Google extends ARM to browser natives
Native Client plug-in goes portable
Google has told the world that Native Client - its native-code browser plug-in - can now run on ARM chips.
When the plug-in was first released a year ago, it only ran on x86 processors, but the company has now updated the platform for x86-64 and ARM. In a blog post, Google said that its initial tests indicate that on both chips, a Native Client executable runs at about 97 per cent of the speed of unmodified native code. "These results indicate that a browser running on virtually any modern computer or cell phone could run a fast, performance-sensitive Native Client application," the company says.
Google doesn't like other peoples' plug-ins - contraptions like Adobe's Flash and Microsoft's Silverlight - but it has high hopes for Native Client, aka NaCl. When it unveiled early code for Chrome OS in the fall, the company said that Native Client would be an "important part" of an effort to boost the performance of applications running on its browser-based "operating system".
Chrome OS is set to arrive in the fall on x86 and, yes, ARM netbooks. Google first unveiled Native Client in December 2008, calling it "a technology that aims to give web developers access to the full power of the client's CPU while maintaining the browser neutrality, OS portability, and safety that people expect from web applications". Then, in October of last year, it slipped the plug-in into its Chrome browser, which serves as the centerpiece for Chrome OS. The OS is essentially Chrome running atop the company's Goobuntu flavor of Linux.
"We are investing a lot in additional technologies like Native Client, which will make it really possible for some of the most performance-intensive desktop applications to become web applications," VP of Product Management Sundar Pichai said when the early Chrome OS was unveiled.
In addition to Linux, Native Client runs on Mac and Windows.
With its blog post yesterday, Google also announced that it's developing a means of distributing portable versions of Native Code executables across all processors. "We recognize that just running on today’s most popular architectures isn’t enough; if a new processor architecture emerges, it should be able to run all Native Client modules already released without requiring developers to recompile their code," the company says.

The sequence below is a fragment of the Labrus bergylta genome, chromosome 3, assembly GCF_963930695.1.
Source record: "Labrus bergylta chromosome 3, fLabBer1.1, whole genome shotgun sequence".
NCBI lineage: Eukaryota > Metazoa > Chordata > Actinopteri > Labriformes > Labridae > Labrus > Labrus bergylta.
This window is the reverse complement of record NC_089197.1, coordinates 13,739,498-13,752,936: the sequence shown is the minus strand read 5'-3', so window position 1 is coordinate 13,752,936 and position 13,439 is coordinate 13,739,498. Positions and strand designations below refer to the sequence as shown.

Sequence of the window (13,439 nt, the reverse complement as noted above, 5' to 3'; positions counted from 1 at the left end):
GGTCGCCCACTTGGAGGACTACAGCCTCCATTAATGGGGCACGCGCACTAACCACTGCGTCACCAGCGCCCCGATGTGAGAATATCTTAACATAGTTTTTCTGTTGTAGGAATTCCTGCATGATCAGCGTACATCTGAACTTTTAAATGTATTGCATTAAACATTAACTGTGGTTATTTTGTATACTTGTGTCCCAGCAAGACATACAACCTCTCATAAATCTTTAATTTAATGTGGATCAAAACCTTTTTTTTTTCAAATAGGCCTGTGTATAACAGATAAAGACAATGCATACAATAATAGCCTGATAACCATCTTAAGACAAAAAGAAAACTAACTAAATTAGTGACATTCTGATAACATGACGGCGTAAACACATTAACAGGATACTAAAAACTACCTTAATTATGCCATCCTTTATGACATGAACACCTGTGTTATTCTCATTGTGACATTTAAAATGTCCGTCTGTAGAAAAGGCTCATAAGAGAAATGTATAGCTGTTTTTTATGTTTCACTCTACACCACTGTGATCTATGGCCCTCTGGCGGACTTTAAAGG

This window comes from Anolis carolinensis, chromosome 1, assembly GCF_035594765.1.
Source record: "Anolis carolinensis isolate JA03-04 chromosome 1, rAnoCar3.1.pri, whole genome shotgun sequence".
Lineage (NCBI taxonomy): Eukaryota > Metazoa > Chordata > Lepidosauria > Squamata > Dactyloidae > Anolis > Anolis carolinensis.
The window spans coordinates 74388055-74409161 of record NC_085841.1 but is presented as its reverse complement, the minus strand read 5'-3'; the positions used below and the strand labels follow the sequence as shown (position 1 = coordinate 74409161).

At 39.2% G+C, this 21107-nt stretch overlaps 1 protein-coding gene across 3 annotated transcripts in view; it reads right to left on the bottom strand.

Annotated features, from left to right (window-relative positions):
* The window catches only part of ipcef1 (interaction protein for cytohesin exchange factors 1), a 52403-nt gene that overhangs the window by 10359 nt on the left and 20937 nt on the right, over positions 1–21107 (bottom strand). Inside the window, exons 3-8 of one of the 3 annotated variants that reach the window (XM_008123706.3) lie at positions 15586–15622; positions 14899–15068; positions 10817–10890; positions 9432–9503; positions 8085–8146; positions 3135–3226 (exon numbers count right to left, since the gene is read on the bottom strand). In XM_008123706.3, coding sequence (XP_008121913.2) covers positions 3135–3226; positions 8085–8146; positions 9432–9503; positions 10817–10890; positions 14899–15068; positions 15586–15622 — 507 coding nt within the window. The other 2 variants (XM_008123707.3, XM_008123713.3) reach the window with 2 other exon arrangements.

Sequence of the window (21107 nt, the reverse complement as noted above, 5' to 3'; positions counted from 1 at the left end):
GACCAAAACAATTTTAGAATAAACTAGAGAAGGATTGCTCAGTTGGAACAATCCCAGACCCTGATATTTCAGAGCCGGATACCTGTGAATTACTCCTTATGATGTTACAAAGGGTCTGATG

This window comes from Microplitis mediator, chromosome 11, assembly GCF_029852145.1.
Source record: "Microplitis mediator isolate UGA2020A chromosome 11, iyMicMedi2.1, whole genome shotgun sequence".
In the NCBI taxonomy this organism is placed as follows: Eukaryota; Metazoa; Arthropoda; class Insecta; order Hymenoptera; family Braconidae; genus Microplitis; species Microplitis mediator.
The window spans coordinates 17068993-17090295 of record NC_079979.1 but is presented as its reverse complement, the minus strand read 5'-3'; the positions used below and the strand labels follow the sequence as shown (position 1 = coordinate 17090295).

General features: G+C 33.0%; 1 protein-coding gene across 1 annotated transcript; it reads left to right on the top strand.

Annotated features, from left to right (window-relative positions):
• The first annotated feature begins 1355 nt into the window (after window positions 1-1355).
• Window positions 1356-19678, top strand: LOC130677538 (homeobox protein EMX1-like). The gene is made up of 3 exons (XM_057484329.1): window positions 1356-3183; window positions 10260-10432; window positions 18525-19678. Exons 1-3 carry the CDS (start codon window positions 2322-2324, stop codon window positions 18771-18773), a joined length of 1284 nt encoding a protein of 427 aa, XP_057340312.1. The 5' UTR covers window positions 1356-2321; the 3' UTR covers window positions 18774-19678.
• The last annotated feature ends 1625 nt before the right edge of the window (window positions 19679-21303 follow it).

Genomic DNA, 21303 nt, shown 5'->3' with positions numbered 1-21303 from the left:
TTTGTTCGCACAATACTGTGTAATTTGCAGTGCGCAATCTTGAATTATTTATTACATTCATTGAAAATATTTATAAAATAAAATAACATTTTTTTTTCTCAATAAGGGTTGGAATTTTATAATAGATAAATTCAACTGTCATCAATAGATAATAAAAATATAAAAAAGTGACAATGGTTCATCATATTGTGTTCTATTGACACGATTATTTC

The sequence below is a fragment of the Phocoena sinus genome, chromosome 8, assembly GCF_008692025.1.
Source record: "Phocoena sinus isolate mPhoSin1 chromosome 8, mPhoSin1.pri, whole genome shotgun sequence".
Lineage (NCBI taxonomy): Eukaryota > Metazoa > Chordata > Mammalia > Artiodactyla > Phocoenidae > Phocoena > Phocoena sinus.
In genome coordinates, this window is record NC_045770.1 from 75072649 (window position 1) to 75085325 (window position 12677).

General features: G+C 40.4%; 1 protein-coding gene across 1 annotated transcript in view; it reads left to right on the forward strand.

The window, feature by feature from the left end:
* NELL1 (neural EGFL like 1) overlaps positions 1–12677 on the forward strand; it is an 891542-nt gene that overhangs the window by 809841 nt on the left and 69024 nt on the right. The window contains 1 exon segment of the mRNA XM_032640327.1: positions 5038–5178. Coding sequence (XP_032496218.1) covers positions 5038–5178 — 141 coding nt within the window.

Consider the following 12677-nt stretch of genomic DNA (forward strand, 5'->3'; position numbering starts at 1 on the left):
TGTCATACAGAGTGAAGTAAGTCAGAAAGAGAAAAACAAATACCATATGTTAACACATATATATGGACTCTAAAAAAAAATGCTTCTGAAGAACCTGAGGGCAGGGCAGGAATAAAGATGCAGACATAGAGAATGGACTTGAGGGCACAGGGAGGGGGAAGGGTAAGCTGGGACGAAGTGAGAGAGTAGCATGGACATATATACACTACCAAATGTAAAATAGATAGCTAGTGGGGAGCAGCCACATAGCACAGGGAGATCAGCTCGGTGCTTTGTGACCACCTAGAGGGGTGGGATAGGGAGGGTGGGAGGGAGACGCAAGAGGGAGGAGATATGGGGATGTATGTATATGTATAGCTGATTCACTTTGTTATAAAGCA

"Using this technology, a browser running on any type of processor could translate the portable representation into a native binary without access to the source code of the program."
This Portable Native Client project - aka PNaCl, pronounced 'pinnacle' - uses the Low-level Virtual Machine (LLVM) bitcode format. Essentially, you can compile C, C++, and other languages into LLVM bitcode that allows for client-side translation into the client's native instruction set. A white paper detailing the open source project is available here (pdf). ®
ARM netbooks - yeh right!
Who wants a small pocket-able PC that runs for 10hours on a charge and does everything you need in this modern computing world?
Intel and MS say no-one does so it wont happen.
p-code? you youngsters know nothing
p-code came after the late 60's o-code, used in BCPL.
Elegant and expressive BCPL was sidelined by its illiterate bastard C derivative, which blighted my entire career even more than Microsoft the destroyer did. Forgive them Lord, for they knew not what they did.
Yes, this is also precisely Java and the JVM all over again, among others. In o-code days machine memory was about 10^5 bytes; today it's about 10^10. So with each order of magnitude increase, we've seen a new attempt at the same problem. Microsoft's is proprietary, natch. Maybe this LLVM iteration will finally stick, with Google's backing.
And for those not paying attention at the back of the class, this is the only way you're going to be able to distribute compiled code on the next generation of platforms without going via the platform owner's provenance-auditing app store. And a good thing too. Live with it, and get off Apple's case.
What makes you think that?
If browser plugins are adequately sandboxed and restricted to API's that don't threaten privacy or security, and battery life has been improved sufficiently, I see no reason why not. Of course the plugin itself would be delivered by Apple, not Google. (Like Chrome, Safari on Mac already runs plugins in a separate process.)